Four U.S. lawsuits have been launched trying to win damages for climate change and all have failed, said Gerrard. All those courts ruled that dealing with greenhouse gases is a matter for elected politicians, not judges.
Byers acknowledges there's a long way to go before climate change liability is accepted in Canadian courts. The more immediate risk is judgments in foreign courts with different legal traditions, he said.
But he said, as the damage from climate change grows, there is incentive for lawyers to devise new ways to argue for liability, in order to get big settlements. The law will also adapt, as it did with tobacco.
The Supreme Court of Canada is currently considering whether it will enforce a $9-billion judgment rendered against oil giant Chevron in an Ecuadorian court.
6 countries may allow for climate change lawsuits
Byers' research found a half-dozen countries around the world — including Japan, South Africa, Israel and Brazil — have legal mechanisms that might allow climate change lawsuits to go ahead. Some have constitutional guarantees of the right to a healthy environment.
"The standard rule is that if there is a debt, that is enforceable in another country provided that the enforcing court finds that there is legal compatibility between the two legal systems," said Byers.
Nor is it impossible that Canadian lawsuits could be launched, he said. Class-action lawsuits against tobacco companies are an example of how the legal system found ways to establish liability where the specific cause of the damage is diffuse.
"It is foreseeable that governments, faced with rising climate change mitigation costs, may actually adopt new laws enabling them to sue fossil fuel companies for financial contributions to that cost," said Byers.
"It's happened with tobacco. It's something that is foreseeable as a risk in the long term."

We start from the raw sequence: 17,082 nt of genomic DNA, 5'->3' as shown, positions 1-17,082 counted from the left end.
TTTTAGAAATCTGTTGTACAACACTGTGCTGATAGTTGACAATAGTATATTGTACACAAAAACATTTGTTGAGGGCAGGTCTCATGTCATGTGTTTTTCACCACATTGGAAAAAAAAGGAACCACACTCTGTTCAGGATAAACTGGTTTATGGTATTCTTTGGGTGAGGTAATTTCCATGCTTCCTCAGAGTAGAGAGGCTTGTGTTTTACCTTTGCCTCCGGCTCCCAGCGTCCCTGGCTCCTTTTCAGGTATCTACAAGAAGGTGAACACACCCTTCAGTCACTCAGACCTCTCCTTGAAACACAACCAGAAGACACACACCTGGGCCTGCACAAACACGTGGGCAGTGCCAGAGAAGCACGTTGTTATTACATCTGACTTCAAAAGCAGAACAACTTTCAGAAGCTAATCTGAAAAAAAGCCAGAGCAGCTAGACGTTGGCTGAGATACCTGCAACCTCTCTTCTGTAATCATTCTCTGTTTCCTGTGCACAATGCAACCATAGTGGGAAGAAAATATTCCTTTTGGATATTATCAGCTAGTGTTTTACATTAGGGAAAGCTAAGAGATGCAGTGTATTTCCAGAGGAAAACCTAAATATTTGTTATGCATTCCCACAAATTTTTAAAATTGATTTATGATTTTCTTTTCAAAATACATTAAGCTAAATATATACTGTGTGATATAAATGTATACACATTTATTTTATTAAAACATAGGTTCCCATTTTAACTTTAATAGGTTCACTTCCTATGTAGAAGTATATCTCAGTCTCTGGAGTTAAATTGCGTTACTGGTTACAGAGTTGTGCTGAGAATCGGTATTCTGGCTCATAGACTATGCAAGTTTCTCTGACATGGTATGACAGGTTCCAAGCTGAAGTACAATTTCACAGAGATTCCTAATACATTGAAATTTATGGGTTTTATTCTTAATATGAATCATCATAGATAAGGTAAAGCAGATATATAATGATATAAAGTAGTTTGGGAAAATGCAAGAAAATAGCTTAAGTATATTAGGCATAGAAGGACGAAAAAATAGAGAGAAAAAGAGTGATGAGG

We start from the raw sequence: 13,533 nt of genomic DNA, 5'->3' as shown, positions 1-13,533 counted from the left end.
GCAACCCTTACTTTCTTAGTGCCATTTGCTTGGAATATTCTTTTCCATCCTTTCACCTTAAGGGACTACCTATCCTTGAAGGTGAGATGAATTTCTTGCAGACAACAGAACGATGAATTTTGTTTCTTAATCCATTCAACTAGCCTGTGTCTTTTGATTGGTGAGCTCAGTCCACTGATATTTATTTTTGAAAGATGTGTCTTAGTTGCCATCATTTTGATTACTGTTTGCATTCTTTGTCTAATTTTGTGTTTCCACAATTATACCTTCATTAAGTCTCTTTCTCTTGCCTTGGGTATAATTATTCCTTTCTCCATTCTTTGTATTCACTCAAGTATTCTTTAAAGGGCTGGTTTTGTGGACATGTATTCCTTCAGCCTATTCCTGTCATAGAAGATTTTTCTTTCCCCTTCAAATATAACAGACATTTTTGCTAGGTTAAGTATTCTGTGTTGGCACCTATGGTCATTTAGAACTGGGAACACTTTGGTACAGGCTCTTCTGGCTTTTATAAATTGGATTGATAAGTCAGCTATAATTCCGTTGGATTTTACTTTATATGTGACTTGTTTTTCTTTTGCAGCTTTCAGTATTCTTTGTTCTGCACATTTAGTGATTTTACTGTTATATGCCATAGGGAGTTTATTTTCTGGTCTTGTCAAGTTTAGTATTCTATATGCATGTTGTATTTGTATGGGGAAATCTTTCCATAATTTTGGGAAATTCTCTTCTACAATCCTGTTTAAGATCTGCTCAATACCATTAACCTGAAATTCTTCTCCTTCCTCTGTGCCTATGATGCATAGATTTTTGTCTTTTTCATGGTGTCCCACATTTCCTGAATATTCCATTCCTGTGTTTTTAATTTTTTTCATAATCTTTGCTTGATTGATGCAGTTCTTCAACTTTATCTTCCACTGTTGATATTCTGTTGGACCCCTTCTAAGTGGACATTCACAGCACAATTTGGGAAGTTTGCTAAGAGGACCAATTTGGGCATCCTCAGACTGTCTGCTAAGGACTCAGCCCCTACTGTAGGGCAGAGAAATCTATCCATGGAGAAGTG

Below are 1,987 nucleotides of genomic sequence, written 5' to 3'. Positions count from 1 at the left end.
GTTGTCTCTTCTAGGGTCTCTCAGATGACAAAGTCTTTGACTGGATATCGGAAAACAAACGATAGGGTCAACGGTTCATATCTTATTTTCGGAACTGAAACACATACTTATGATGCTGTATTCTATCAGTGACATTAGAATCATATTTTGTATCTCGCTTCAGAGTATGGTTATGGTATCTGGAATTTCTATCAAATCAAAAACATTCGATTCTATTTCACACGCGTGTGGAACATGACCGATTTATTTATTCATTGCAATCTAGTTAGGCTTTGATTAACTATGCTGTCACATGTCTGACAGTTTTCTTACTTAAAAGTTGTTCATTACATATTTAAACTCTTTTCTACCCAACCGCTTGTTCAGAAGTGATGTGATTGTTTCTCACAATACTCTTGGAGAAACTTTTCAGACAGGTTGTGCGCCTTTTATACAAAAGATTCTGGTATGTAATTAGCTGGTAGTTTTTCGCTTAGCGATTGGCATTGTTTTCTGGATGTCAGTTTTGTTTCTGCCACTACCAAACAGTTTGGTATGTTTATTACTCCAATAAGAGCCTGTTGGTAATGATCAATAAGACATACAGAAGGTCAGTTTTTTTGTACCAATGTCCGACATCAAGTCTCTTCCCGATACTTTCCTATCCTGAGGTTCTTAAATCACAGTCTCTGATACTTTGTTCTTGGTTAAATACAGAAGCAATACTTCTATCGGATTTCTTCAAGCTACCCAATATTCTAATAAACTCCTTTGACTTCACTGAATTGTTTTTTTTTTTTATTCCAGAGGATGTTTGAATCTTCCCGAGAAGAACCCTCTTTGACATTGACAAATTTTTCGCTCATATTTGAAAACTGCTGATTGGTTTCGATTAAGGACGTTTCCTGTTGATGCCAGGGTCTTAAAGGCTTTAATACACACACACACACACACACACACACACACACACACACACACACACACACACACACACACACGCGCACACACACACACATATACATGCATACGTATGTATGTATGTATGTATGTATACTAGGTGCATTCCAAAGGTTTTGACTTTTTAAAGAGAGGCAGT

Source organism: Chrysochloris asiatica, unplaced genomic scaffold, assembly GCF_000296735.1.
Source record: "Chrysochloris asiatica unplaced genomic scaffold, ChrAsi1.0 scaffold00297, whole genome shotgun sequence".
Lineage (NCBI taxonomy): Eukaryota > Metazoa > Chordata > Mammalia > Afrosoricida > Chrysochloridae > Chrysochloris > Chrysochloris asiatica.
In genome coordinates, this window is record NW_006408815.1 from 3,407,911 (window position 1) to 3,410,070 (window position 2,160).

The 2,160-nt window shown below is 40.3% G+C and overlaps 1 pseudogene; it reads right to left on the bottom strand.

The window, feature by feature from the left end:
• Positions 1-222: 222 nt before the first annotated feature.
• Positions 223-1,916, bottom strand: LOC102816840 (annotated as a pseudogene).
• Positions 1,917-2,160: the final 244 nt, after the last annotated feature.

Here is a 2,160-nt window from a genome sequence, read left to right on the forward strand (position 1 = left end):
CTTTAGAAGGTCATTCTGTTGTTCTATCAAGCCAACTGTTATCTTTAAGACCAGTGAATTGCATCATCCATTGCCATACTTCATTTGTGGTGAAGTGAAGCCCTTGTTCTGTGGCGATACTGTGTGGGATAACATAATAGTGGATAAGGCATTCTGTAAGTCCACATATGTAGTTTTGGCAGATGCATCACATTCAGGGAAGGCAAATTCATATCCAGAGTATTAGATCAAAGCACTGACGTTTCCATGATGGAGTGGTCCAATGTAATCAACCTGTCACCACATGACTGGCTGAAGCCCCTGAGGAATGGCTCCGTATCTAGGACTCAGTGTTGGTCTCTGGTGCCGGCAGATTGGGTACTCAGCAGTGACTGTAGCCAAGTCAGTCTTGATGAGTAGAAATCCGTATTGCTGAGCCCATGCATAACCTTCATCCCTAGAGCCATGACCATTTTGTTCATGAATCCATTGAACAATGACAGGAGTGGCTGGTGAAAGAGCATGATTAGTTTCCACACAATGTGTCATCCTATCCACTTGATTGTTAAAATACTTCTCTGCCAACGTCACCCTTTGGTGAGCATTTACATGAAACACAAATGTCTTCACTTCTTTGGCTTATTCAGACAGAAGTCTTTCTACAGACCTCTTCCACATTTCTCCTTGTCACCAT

Two scholars at the University of Calgary are just starting a long-term research project into the legal parallels between tobacco liability and climate change.
"There are certainly differences with the tobacco context, but I think we have been struck with how many parallels there actually are," said law professor Martin Olszynski.
He and his fellow professor Sharon Mascher acknowledge the climate change issue is more complex. Energy company liability may result from insufficient efforts to reduce emissions, or from failure to warn customers about the consequences of using the product, they said.
"There's municipalities discussing climate change warning labels on gas pumps," said Olszynski.
Lawyers are looking for a way, said Byers.
"With potentially multibillion-dollar damage awards, there will be lawyers quite willing to act on contingency.
"They will find foreign courts that are much more receptive to these kinds of cases. If and when they get judgments in those countries, they will then seek to have them enforced in Canada.
"We don't want to over exaggerate these risks. We're simply saying that they exist and they need to be acknowledged and factored into decision-making."